§ “all communities aim at some good”, and state, being a community, should aim at the highest good. No, that’s the purpose of a revolutionary party.
§ The family is the association established by nature for the supply of men’s everyday wants, and the members of it are called by Charondas ‘companions of the cupboard,’ and by Epimenides the Cretan, ‘companions of the manger.’ But when several families are united, and the association aims at something more than the supply of daily needs, the first society to be formed is the village.
§ When several villages are united in a single complete community, large enough to be nearly or quite self-sufficing, the state comes into existence, originating in the bare needs of life, and continuing in existence for the sake of a good life.
§ what each thing is when fully developed, we call its nature, whether we are speaking of a man, a horse, or a family” – hence, to consider “nature of the transitional states is to consider them primarily today.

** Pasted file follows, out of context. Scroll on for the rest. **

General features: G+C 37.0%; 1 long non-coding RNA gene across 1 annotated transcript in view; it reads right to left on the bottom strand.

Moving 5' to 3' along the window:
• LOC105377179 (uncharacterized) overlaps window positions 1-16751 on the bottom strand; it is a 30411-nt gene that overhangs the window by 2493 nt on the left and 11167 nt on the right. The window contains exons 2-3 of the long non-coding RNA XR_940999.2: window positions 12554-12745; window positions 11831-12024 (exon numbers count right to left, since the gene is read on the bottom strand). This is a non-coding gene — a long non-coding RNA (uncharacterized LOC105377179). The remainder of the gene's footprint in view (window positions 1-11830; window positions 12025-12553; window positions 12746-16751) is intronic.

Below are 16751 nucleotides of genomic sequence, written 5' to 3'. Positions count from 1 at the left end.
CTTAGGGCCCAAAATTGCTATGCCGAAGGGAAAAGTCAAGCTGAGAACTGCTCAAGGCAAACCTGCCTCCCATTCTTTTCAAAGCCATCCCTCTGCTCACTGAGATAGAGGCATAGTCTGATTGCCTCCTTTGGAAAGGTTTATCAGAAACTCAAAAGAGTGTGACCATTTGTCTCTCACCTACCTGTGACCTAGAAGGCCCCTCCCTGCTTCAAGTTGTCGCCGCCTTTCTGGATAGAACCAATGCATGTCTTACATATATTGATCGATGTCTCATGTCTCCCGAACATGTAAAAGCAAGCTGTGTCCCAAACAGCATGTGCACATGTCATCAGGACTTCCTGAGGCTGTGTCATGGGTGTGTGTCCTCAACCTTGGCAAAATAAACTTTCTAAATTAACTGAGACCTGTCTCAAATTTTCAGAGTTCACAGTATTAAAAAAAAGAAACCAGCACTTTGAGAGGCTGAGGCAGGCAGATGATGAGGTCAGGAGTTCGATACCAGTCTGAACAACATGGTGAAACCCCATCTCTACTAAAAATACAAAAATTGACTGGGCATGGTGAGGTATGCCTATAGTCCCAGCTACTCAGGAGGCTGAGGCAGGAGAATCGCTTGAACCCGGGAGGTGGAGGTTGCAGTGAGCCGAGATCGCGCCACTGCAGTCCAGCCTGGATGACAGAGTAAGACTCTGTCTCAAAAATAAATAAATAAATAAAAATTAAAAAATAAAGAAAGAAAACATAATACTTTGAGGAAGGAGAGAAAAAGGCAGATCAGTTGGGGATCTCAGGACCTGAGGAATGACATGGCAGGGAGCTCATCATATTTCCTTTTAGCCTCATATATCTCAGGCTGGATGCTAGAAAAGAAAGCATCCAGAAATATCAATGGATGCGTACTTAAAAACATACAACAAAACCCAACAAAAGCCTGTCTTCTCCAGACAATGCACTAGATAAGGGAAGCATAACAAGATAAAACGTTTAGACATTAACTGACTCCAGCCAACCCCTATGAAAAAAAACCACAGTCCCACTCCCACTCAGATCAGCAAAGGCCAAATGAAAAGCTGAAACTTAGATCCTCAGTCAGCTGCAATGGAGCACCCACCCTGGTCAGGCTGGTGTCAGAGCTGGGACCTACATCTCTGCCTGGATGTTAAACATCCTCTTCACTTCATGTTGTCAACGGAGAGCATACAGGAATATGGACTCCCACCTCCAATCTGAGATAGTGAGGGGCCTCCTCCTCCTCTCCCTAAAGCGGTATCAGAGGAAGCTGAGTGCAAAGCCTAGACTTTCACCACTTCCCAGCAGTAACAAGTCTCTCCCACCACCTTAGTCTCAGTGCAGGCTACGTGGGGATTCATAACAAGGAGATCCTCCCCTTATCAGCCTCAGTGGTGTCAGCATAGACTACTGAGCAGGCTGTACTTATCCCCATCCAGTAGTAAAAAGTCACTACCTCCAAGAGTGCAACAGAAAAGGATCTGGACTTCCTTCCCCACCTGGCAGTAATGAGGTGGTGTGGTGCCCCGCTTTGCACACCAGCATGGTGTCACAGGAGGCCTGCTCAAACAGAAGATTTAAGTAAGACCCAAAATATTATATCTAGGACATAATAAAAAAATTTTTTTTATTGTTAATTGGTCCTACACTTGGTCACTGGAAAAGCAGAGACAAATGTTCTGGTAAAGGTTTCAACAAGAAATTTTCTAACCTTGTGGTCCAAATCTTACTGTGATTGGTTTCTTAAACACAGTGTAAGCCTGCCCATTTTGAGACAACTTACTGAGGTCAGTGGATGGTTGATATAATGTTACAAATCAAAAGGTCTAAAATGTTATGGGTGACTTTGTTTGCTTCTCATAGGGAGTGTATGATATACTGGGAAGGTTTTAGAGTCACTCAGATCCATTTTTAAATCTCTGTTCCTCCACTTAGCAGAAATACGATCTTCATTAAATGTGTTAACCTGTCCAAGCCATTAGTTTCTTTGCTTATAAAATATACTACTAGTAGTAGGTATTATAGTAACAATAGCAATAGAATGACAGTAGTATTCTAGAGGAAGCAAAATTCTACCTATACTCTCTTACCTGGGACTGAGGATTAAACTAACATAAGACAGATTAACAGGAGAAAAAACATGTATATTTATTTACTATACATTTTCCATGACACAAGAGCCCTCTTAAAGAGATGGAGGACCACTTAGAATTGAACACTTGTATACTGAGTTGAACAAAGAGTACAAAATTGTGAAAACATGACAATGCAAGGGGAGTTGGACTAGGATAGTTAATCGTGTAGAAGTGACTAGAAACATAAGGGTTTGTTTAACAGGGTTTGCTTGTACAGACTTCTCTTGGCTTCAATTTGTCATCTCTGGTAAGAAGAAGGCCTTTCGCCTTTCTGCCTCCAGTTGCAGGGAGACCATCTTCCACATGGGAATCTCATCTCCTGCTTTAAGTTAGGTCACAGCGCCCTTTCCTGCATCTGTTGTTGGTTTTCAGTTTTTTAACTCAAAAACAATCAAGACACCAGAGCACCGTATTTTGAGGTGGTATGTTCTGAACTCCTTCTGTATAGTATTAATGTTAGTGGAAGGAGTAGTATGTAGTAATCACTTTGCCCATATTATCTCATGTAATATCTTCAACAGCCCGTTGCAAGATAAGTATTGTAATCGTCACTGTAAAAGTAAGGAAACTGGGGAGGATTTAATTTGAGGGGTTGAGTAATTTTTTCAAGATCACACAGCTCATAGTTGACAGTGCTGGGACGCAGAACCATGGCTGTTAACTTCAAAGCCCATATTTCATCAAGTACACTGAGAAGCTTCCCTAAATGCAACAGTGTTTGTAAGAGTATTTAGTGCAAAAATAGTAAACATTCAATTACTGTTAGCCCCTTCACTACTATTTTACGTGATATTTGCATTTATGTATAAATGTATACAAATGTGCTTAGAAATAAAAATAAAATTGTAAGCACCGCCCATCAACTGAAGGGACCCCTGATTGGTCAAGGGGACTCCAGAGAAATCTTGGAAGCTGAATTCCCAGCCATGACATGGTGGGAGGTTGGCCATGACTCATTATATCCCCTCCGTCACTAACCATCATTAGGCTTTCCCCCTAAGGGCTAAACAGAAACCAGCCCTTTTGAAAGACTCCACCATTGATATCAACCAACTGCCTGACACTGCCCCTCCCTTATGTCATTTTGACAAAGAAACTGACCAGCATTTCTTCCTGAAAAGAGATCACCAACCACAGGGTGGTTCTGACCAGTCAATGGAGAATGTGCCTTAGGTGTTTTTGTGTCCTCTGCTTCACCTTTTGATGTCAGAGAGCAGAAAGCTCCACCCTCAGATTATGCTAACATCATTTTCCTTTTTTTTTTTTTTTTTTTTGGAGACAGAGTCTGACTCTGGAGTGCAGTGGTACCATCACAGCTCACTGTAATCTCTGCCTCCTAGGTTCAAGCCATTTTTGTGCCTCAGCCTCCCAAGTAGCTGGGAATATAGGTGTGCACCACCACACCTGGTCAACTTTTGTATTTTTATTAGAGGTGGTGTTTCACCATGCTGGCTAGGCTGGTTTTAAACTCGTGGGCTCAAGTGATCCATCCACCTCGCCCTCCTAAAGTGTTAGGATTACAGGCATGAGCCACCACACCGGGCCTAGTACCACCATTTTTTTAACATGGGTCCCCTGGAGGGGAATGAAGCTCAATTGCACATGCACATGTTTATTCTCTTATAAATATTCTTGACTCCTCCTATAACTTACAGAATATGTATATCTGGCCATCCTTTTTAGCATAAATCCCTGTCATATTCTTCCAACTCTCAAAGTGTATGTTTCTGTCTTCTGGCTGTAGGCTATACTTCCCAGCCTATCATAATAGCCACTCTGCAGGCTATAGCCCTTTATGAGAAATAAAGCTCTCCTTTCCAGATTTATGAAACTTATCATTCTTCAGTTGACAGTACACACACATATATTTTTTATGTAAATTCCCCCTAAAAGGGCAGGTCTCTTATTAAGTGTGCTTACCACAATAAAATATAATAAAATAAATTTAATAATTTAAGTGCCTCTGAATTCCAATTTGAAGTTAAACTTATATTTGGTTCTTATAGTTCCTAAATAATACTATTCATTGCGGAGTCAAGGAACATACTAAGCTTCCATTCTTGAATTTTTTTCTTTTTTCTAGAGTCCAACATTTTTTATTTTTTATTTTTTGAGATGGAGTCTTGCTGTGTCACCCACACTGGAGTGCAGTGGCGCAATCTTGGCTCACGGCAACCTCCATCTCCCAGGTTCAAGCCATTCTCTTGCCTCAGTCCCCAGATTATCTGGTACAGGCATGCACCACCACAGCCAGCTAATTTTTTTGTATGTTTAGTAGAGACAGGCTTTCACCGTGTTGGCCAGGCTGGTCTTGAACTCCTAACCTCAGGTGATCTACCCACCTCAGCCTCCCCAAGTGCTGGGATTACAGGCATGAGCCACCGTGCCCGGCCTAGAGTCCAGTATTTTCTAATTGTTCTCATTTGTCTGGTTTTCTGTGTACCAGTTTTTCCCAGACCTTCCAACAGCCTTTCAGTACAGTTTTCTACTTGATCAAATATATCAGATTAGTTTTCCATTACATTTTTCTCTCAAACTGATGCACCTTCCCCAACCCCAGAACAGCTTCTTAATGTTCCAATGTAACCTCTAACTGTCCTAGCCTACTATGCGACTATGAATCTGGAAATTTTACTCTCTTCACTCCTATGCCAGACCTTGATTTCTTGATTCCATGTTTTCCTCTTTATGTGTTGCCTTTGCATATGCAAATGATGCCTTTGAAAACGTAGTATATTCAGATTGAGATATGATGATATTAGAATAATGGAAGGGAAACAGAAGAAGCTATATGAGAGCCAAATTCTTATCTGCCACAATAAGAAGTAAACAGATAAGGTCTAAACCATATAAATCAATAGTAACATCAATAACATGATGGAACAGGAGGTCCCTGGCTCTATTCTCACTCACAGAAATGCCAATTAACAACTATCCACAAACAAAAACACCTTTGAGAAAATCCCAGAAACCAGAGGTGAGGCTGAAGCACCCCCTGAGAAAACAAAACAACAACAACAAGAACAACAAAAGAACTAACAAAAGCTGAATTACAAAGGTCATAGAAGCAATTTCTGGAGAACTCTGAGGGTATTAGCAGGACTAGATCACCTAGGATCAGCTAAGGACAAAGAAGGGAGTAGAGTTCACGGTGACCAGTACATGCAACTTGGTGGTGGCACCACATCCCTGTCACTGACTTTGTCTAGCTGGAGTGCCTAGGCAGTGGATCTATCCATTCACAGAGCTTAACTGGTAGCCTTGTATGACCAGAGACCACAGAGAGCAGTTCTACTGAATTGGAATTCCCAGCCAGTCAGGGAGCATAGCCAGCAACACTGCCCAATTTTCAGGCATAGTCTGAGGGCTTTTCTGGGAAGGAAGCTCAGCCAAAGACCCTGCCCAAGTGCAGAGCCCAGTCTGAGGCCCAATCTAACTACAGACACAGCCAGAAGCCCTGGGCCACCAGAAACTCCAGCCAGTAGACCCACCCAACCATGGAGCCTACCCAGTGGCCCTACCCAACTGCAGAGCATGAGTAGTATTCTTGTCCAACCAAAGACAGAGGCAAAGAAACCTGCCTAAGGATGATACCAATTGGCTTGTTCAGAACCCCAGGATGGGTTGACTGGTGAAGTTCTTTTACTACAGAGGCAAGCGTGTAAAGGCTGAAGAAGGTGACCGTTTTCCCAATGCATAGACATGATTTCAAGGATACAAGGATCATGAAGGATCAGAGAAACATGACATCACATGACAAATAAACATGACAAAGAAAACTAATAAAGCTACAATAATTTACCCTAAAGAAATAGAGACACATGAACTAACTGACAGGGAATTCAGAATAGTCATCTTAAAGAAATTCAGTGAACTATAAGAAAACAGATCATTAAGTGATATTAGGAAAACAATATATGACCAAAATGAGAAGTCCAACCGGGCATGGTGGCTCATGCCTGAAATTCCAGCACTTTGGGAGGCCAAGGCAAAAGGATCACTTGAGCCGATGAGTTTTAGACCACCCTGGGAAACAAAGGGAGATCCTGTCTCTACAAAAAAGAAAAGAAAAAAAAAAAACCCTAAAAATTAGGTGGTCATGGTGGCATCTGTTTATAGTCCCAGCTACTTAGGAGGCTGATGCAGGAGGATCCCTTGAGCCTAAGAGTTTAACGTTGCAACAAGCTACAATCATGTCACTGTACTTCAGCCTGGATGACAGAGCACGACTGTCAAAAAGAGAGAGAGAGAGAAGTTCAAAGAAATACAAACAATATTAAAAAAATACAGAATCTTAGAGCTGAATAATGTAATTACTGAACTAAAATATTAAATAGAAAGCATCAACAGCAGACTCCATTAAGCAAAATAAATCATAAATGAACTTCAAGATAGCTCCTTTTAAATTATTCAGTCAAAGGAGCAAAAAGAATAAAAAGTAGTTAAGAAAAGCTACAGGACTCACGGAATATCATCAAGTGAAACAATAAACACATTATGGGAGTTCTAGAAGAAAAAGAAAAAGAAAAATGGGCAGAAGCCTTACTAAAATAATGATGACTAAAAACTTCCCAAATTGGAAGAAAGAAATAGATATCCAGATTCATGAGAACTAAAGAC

§ justice is the bond of men in states, for the administration of justice, which is the determination of what is just, is the principle of order in political society – that’s one way to put why the former USSR is breaking up: because it is “unjust”, ruled by criminals.
§ if every instrument could accomplish its own work, obeying or anticipating the will of others, like the statues of Daedalus, or the tripods of Hephaestus, which, says the poet, of their own accord entered the assembly of the Gods; if, in like manner, the shuttle would weave and the plectrum touch the lyre without a hand to guide them, chief workmen would not want servants, nor masters slaves – automation is the solution to the slavery of work. Hence, all progressive workers should be interested in promoting automation. But, automation also puts the workers out of work, in a system of hired labor. Hence, a need to overthrow this social system.